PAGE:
Home > 2014 > Mortgages > Mortgage Rates Dip Below 4%

Mortgage Rates Dip Below 4%

Advertiser Disclosure Comments 0 Comments

People thought it wouldn’t happen this year, but it did: Average 30-year fixed mortgage rates dipped below 4% last week, hitting their lowest level in 2014, Freddie Mac said in a news release.

The 30-year fixed-rate mortgage averaged 3.97% last week, down from 4.12% the week prior and 4.28% the same time last year. That average hasn’t been below 4% since the week of June 20, 2013, when it was 3.93%. Each week, Freddie Mac surveys lenders on the rates, fees and points on their most popular mortgage products, and it releases the Private Mortgage Market Survey averages for various home loan products.

The 15-year fixed-rate mortgage declined from the prior week and previous year, as well, to 3.18%. Adjustable-rate mortgages also dropped, hitting 2.92% for the 5-year ARM and 2.38% for the 1-year ARM.

For anyone in the house-hunting stage, this is welcome news. Rates have been low all year, but there’s a lot of savings to be gained from seemingly small numerical shifts in interest rates.

Interest-rate averages are only part of the equation when figuring out how much you can expect to pay for your home loan. Low rates may be available, but you have to qualify for them, which you can hope to achieve with a good credit history and applying for a home well within your budget.

If you want to take advantage of low mortgage rates, make sure you’re as prepared as possible for the homebuying process. Your potential lender will check your credit, so make sure you do it first, to see if you have anything you can improve quickly or if there are errors that could sabotage your mortgage plans. (You can get two free credit scores every 30 days from Credit.com.)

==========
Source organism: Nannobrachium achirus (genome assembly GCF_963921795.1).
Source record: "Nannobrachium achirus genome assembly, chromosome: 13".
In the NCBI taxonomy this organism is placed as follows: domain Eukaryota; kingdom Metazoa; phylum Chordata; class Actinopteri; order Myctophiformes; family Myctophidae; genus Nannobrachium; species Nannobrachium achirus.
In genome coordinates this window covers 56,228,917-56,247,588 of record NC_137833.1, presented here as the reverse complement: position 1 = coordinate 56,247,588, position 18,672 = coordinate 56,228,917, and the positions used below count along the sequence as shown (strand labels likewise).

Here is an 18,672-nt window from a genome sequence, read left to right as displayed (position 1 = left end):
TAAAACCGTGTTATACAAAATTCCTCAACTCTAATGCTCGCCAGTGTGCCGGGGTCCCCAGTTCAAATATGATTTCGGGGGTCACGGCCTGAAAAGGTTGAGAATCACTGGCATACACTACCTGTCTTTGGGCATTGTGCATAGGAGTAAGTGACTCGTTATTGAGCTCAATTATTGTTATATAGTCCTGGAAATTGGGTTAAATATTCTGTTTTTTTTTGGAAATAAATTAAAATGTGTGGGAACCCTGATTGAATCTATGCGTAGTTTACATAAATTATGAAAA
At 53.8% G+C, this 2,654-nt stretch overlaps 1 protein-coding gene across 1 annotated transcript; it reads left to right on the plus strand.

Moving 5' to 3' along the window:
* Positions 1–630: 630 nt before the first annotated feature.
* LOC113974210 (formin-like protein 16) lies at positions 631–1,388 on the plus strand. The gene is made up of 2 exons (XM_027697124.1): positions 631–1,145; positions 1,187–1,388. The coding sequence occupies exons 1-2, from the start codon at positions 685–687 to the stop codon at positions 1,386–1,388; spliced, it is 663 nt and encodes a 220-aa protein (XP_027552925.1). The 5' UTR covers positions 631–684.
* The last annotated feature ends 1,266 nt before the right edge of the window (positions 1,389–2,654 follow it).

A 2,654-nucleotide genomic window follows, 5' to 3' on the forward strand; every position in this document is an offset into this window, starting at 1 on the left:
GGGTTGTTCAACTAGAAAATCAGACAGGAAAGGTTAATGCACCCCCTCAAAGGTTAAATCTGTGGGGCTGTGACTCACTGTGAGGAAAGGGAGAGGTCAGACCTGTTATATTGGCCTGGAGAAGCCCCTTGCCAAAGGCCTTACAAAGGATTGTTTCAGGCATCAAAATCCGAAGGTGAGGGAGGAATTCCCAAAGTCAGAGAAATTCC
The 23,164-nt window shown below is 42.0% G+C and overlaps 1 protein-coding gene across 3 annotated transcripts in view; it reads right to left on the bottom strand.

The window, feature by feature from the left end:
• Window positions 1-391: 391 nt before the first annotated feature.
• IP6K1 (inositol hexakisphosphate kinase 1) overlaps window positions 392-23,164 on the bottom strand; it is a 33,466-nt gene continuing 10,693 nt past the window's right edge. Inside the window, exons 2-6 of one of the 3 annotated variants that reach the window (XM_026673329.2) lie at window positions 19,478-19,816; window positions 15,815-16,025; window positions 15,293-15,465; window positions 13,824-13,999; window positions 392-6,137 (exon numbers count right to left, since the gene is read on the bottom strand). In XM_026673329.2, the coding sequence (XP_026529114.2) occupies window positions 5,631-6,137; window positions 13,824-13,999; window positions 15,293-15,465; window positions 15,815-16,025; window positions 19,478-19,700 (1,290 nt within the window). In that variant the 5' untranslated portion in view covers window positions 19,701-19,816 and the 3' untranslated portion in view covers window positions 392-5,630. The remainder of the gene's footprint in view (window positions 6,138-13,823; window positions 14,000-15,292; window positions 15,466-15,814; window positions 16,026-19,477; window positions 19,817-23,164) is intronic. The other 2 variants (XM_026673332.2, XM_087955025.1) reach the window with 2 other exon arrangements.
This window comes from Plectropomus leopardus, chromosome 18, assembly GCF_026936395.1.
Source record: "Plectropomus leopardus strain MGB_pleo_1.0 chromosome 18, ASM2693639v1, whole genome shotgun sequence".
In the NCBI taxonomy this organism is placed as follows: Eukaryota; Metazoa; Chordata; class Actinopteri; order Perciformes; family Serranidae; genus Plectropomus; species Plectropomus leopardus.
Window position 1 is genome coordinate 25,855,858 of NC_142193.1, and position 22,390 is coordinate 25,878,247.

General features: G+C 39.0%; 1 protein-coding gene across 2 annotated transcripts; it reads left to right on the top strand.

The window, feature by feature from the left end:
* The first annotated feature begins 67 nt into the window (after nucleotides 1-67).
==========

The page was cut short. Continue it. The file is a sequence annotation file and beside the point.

You’ll also want to make sure you’re in a good position to buy a home, and you’ll need the paperwork to prove it. Organize your finances, determine how much house you can afford (we have a tool for that), and focus on finding a home that will fit in your monthly budget after accounting for things like loan interest, mortgage insurance, homeowners’ association fees and other costs associated with homeownership.

More on Mortgages and Homebuying:

Image: Digital Vision

Comments on articles and responses to those comments are not provided or commissioned by a bank advertiser. Responses have not been reviewed, approved or otherwise endorsed by a bank advertiser. It is not a bank advertiser's responsibility to ensure all posts and/or questions are answered.

Please note that our comments are moderated, so it may take a little time before you see them on the page. Thanks for your patience.

Certain credit cards and other financial products mentioned in this and other articles on Credit.com News & Advice may also be offered through Credit.com product pages, and Credit.com will be compensated if our users apply for and ultimately sign up for any of these cards or products. However, this relationship does not result in any preferential editorial treatment.